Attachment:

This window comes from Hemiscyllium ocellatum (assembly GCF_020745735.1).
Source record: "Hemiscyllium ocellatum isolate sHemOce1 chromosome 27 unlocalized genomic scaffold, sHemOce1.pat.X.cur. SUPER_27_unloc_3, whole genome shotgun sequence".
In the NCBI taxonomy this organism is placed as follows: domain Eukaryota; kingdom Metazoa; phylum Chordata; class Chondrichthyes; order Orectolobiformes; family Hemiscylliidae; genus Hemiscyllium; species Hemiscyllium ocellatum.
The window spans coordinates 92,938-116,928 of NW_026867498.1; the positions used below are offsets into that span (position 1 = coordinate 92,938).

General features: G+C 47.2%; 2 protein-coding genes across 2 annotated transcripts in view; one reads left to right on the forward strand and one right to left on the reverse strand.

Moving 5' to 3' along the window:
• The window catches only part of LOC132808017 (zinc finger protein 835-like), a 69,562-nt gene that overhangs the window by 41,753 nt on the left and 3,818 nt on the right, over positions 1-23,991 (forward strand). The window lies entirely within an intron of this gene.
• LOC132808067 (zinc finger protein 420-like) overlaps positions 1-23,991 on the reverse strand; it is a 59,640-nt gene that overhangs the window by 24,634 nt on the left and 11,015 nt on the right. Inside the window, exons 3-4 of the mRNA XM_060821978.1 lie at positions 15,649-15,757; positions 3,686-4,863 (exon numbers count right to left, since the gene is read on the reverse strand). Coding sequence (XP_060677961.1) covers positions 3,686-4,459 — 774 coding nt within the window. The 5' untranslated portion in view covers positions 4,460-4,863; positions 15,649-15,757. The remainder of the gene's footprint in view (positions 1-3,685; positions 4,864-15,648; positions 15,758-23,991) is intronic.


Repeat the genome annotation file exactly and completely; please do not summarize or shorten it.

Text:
This window comes from Hemiscyllium ocellatum (assembly GCF_020745735.1).
Source record: "Hemiscyllium ocellatum isolate sHemOce1 chromosome 27 unlocalized genomic scaffold, sHemOce1.pat.X.cur. SUPER_27_unloc_3, whole genome shotgun sequence".
In the NCBI taxonomy this organism is placed as follows: domain Eukaryota; kingdom Metazoa; phylum Chordata; class Chondrichthyes; order Orectolobiformes; family Hemiscylliidae; genus Hemiscyllium; species Hemiscyllium ocellatum.
The window spans coordinates 92,938-116,928 of NW_026867498.1; the positions used below are offsets into that span (position 1 = coordinate 92,938).

General features: G+C 47.2%; 2 protein-coding genes across 2 annotated transcripts in view; one reads left to right on the forward strand and one right to left on the reverse strand.

Moving 5' to 3' along the window:
• The window catches only part of LOC132808017 (zinc finger protein 835-like), a 69,562-nt gene that overhangs the window by 41,753 nt on the left and 3,818 nt on the right, over positions 1-23,991 (forward strand). The window lies entirely within an intron of this gene.
• LOC132808067 (zinc finger protein 420-like) overlaps positions 1-23,991 on the reverse strand; it is a 59,640-nt gene that overhangs the window by 24,634 nt on the left and 11,015 nt on the right. Inside the window, exons 3-4 of the mRNA XM_060821978.1 lie at positions 15,649-15,757; positions 3,686-4,863 (exon numbers count right to left, since the gene is read on the reverse strand). Coding sequence (XP_060677961.1) covers positions 3,686-4,459 — 774 coding nt within the window. The 5' untranslated portion in view covers positions 4,460-4,863; positions 15,649-15,757. The remainder of the gene's footprint in view (positions 1-3,685; positions 4,864-15,648; positions 15,758-23,991) is intronic.